The Streets of Leamington – circa 1910
My grandmother’s book “Memories of Lake Erie Shores” contained mostly the stories written by her cousin Earl Robson. There are a few original stories by Grandma too.
One of the things she did was a story where she described the streets of Leamington, where she lived, where the neighbours lived and also all the businesses up and down the street.
Here are just a few paragraphs, starting with Jackson’s China Shop (because I think it’s still in the same location .. so a good place to get our bearings). The date she’s referring to must be around 1908-1910 because it sounds like she’s remembering he life as a very little girl.
“West across Erie Street, my Uncle George Jackson had his china shop. At Christmas time he set up long tables with articles from a dime to fifty cents each. What a time we had, spending our meagre money on these articles after the momentous time we had in choosing the right thing for our little gifts. Today they are collectables and cost a good deal more.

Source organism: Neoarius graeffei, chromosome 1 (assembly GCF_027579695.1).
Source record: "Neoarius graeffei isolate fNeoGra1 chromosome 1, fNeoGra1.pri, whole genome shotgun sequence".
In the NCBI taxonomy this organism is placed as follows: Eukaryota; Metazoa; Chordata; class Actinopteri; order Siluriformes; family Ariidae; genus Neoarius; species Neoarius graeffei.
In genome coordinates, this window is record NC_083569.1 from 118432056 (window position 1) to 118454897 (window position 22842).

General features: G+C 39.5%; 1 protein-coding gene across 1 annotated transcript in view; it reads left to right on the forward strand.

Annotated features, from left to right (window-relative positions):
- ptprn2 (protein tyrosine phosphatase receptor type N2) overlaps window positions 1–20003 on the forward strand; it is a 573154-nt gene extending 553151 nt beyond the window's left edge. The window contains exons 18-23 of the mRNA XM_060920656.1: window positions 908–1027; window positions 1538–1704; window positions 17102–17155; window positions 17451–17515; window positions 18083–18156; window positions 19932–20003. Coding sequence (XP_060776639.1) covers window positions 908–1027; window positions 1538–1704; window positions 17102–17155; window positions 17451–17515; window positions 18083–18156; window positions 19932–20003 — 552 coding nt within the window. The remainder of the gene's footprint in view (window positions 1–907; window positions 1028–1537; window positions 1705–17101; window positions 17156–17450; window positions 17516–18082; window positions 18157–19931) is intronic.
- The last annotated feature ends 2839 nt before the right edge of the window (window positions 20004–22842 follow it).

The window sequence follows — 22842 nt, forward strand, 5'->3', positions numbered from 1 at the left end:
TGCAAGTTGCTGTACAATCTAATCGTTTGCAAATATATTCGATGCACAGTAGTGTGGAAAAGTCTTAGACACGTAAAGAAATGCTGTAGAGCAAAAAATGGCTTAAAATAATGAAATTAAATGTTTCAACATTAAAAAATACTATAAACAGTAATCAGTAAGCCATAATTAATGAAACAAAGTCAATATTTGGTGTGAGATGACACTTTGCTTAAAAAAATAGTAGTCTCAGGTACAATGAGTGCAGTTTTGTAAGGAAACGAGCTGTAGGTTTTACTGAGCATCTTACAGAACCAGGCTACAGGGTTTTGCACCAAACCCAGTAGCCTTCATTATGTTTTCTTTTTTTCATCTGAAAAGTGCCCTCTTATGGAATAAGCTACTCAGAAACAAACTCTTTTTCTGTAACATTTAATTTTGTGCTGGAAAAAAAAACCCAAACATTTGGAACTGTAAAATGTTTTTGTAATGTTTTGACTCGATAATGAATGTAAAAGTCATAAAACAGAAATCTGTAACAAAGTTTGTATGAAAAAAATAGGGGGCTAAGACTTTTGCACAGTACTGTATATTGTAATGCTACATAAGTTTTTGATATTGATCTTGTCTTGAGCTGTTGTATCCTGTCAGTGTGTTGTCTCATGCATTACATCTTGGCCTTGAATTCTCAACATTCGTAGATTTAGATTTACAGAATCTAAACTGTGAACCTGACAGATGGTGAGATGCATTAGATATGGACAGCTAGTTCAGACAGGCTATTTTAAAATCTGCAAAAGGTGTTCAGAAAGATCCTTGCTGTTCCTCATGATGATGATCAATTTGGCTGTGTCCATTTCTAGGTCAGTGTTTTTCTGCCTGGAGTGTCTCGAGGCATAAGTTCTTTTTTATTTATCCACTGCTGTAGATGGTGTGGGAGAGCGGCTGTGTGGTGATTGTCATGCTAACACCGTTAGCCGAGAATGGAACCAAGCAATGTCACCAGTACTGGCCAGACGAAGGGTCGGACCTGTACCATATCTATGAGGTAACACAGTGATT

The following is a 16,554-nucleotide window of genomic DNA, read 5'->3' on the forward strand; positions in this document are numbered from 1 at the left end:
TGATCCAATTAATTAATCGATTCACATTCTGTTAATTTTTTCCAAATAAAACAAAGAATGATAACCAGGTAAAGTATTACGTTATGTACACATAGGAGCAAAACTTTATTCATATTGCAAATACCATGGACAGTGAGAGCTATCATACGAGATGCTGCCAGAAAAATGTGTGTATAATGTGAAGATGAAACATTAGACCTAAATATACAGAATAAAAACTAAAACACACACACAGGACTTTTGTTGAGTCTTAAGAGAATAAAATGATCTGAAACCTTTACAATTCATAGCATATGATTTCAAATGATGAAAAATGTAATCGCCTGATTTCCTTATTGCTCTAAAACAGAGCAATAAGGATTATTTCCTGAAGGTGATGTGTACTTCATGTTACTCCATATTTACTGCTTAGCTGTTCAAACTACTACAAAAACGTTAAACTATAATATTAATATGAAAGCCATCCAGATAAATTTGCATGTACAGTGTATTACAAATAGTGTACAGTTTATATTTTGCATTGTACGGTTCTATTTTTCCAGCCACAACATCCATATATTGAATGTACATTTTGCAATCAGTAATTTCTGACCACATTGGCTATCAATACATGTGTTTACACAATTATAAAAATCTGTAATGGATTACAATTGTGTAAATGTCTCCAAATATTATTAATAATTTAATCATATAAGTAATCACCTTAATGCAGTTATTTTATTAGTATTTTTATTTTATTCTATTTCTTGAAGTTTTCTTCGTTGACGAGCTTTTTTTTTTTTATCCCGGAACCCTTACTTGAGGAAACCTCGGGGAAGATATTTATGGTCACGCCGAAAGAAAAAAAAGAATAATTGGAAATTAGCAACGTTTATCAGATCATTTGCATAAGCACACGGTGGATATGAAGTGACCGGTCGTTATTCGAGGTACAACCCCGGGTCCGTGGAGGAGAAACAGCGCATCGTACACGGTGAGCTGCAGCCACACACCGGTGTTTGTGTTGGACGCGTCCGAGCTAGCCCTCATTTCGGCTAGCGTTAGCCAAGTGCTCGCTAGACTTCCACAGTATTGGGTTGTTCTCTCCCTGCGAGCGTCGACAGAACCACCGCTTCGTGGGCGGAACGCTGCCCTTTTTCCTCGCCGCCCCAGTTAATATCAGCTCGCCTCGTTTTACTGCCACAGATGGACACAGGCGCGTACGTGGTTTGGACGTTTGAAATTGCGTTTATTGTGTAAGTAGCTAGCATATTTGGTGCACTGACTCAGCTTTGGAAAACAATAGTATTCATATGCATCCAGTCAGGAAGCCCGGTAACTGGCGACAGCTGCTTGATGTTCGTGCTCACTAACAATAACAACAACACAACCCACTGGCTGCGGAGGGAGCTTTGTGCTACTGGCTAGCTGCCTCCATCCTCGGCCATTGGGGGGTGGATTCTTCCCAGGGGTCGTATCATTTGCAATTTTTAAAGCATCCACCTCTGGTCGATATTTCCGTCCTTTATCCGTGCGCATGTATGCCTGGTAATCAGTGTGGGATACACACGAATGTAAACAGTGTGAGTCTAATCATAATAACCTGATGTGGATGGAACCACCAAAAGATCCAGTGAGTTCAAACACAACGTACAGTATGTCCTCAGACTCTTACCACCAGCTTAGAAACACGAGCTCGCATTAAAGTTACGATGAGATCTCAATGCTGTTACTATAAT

Around the corner was Bob Cole’s blacksmith shop where Dad had his horses shod. Bob had little black Scotch terriers then.
Going up on Clark Street, and across from the Selkirks was a bit of cold and damp looking bush. But we were afraid to go exploring there. An old man, Joe Munger, lived in a little shack in the middle of the trees. He was called a hermit and that is probably why we were afraid of him. He never hurt anyone, just minded his business and had a lovely garden. We should have minded ours.
On the north east corner of Talbot and Erie was the big store owned by Johnny Davis. His children, Chester and Mamie, helped him. Cater-corner from the south west corner was the Busy Big Store owned by S.G. Morse and his wife Ruby Evans who was the clerk. West of this was John Balady’s Shoe and Dry Goods Store, which he and his sister Mrs. Abdo managed. I remember him because he sold my dad shoes with bull dog toes (highly built toes) for me to wear. I hated them but in those days children did what they were told, so I wore them. But I did take the hammer and flatten those toes.
Going back to Talbot East to where John A. Campbell lived on the southwest corner. This was originally the Ralph Foster home. Mr. Campbell had an onion farm in the Marsh. When the onions needed weeding — by hand — he would bring his old jalopy to the high school, fill it with students and take us to the field. We would work three hours on our knees, pulling the weeds from the loose earth. And then he would bring us home, singing and enjoying the change.
I don’t remember whether we had a chance to swim in the lake or not, but we did enjoy the dollar he paid us. He was well liked by all — even throughout the county – where he was always called “John A”
(ed note: the article goes on but best not to make blog postings too long …